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Will Hormone Replacement Help With Bladder Control
Many women complain of urine leakage with activity or with an uncontrollable urge .
Some women feel there is a worsening of the urinary incontinence around the time of the menses. Still others notice a worsening of incontinence symptoms with menopause, when estrogen levels drop to very low levels.
That estrogen plays a role in these symptoms is pretty certain, but exactly how it affects urinary incontinence is not clearly understood. Estrogen has a enhancing effect on the vaginal and urethral mucosa, and the pelvic floor muscles, rejuvenating the tissues and making them more elastic.
The most noticeable effects of estrogen on urinary tract symptoms occur when it is applied locally. This provides high levels that produce dramatic tissue effects, while limiting blood levels and exposure to other body areas such as uterus or breast.
Studies show an significant improvement in post menopausal women urinary symptoms with vaginal estrogen, but ironically an increase in the symptoms when estrogen is given orally. The latter is consistent with women complaining of a worsening of the incontinence with the profession of their cycle, although it is not known exactly why this seems to occur.
The take home message is that vaginal estrogen can significantly improve urinary incontinence symptoms in post menopausal women.
Oestrogens And Overactive Bladder
Estrogen has an important role in lower urinary tract function and dysfunction throughout adult life in women. Postmenopausal estrogen deficiency causes atrophic changes in the lower urinary tract and may be associated with urinary frequency, urgency, nocturia, and incontinence. The association of these changes with overactive bladder symptoms is unclear. Systemic and vaginal estrogens have been used for many years during and after menopause to manage urinary dysfunction despite the lack of adequate controlled trials confirming their efficacy. Data from large epidemiological studies have questioned the benefits of systemic estrogens for menopausal symptoms of incontinence and OAB. In the last decade, concerns regarding breast cancer and thromboembolic disease have been led to a marked reduction in the number of women seeking systemic hormone replacement therapy for menopausal symptoms.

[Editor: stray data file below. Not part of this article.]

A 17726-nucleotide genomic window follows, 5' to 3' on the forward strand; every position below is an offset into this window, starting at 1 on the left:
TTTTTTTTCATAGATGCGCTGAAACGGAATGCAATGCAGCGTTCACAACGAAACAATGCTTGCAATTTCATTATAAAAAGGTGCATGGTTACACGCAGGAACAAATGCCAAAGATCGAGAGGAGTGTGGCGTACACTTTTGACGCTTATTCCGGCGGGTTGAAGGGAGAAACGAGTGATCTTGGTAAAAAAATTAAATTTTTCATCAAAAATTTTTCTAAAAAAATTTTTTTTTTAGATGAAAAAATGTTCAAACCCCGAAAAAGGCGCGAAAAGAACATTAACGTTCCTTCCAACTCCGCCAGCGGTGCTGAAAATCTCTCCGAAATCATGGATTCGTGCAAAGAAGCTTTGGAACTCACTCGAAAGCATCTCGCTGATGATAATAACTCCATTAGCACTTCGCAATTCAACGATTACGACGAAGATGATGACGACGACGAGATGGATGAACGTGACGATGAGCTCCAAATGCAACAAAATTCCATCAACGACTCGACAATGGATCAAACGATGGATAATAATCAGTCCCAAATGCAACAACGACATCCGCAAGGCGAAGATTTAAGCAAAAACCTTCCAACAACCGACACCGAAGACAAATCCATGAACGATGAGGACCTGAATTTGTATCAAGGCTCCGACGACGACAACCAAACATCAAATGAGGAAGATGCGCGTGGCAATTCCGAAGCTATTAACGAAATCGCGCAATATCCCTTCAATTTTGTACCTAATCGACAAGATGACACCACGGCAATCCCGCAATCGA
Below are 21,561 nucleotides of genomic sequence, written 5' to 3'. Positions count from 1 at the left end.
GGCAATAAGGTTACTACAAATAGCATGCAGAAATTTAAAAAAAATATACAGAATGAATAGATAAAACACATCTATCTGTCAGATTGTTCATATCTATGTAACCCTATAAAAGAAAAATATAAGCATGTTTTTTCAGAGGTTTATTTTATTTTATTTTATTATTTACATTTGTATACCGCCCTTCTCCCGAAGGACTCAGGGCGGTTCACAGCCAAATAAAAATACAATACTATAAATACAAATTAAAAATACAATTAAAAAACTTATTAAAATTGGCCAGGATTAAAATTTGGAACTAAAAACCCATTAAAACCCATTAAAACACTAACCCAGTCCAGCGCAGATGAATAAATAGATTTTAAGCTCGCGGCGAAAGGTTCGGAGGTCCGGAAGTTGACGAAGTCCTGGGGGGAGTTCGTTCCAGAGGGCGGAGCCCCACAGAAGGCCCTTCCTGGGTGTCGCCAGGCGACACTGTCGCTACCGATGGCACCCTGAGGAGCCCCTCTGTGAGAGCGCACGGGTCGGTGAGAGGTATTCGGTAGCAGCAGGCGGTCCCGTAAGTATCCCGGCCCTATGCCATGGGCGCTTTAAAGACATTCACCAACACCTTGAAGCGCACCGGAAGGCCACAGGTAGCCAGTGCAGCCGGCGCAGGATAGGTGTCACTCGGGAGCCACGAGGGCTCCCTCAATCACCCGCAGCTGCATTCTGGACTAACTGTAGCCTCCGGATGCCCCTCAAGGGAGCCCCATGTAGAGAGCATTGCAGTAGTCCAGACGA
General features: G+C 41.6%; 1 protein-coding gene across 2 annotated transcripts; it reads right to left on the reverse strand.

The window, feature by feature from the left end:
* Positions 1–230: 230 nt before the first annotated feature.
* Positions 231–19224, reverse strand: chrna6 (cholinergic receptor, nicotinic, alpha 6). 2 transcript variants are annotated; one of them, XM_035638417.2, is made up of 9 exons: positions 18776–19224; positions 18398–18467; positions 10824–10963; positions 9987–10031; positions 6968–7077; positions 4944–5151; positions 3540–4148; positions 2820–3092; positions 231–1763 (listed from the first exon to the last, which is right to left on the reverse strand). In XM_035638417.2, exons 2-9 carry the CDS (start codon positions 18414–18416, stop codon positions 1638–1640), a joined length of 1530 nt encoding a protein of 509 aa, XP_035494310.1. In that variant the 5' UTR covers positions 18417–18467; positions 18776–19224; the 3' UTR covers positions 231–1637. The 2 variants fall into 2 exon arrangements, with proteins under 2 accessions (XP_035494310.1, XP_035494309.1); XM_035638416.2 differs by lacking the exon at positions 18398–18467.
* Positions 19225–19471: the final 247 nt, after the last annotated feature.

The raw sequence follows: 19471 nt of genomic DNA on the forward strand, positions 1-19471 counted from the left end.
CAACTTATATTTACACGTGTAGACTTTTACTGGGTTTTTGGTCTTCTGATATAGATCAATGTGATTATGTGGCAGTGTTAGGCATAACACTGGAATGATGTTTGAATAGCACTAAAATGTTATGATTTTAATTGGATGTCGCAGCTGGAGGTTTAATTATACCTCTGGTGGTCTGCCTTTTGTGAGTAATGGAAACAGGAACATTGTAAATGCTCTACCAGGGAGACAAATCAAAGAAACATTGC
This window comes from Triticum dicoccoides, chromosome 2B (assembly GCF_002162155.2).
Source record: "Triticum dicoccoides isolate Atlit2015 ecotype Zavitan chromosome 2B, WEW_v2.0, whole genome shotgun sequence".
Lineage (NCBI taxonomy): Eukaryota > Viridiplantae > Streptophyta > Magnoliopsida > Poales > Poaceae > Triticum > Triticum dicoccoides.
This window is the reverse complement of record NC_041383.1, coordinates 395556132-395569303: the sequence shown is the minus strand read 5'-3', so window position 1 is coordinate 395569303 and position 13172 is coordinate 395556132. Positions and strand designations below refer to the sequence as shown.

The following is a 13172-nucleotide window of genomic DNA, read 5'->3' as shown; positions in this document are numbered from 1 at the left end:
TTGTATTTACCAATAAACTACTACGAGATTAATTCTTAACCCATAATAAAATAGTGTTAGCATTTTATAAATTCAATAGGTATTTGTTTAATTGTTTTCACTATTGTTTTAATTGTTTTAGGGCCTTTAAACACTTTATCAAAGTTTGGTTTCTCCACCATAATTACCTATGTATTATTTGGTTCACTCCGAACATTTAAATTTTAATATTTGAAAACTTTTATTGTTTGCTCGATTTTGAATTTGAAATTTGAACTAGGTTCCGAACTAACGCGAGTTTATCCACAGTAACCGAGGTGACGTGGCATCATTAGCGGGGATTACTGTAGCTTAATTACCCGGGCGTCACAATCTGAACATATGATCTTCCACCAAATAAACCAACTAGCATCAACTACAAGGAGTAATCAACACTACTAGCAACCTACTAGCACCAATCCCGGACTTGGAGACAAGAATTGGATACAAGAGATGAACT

The aim of this article was to review current evidence-based data on the effect of exogenous estrogen therapy on lower urinary tract function in menopausal and postmenopausal women, specifically those with symptoms of OAB. Evidence is reviewed on use of both systemic and vaginal estrogen therapy as well as combination therapy with antimuscarinic agents in this population.
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Estrogen Affects Your Bladder And Urethra
OAB due to menopause may be an effect of changing estrogen levels. Estrogen is the primary female sex hormone. Your ovaries produce most of your estrogen. Its essential to your sexual health and reproductive system. It also affects the health of other organs and tissues in your body, including your pelvic muscles and urinary tract.
Before menopause, a steady supply of estrogen helps preserve the strength and flexibility of your supportive pelvic and bladder tissues. During perimenopause and menopause, your estrogen levels drop dramatically. This can cause your tissues to weaken. Low estrogen levels may also contribute to muscular pressure around your urethra.
Changes in hormone levels may also increase the risk of urinary tract infections during perimenopause and menopause. UTIs may have similar symptoms as OAB. Talk to your doctor about any new changes to your urinary habits.
How Can I Treat Bladder Weakness
There are lots of medications that are available on prescription that are used to treated urinary incontinence. You will need to see your GP to discuss your symptoms so they can decide on the best method of treatment for you. Depending on your type of incontinence will depend on your treatment. Below are links to some of the treatment options available
Some of these treatments will need time to start working so if you need something more immediate to help you feel more comfortable then there are a wide range of feminine continence products available on the market now. Many of these have now been designed to be more discreet and can help to take away the embarrassment of urinary incontinence. You can find more information on the products available here.
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New Solutions For Menopause
Menopause is the time in a womans life when she stops having menstrual periods and can no longer get pregnant. It results from a decline in the production of the reproductive hormones estrogen and progesterone.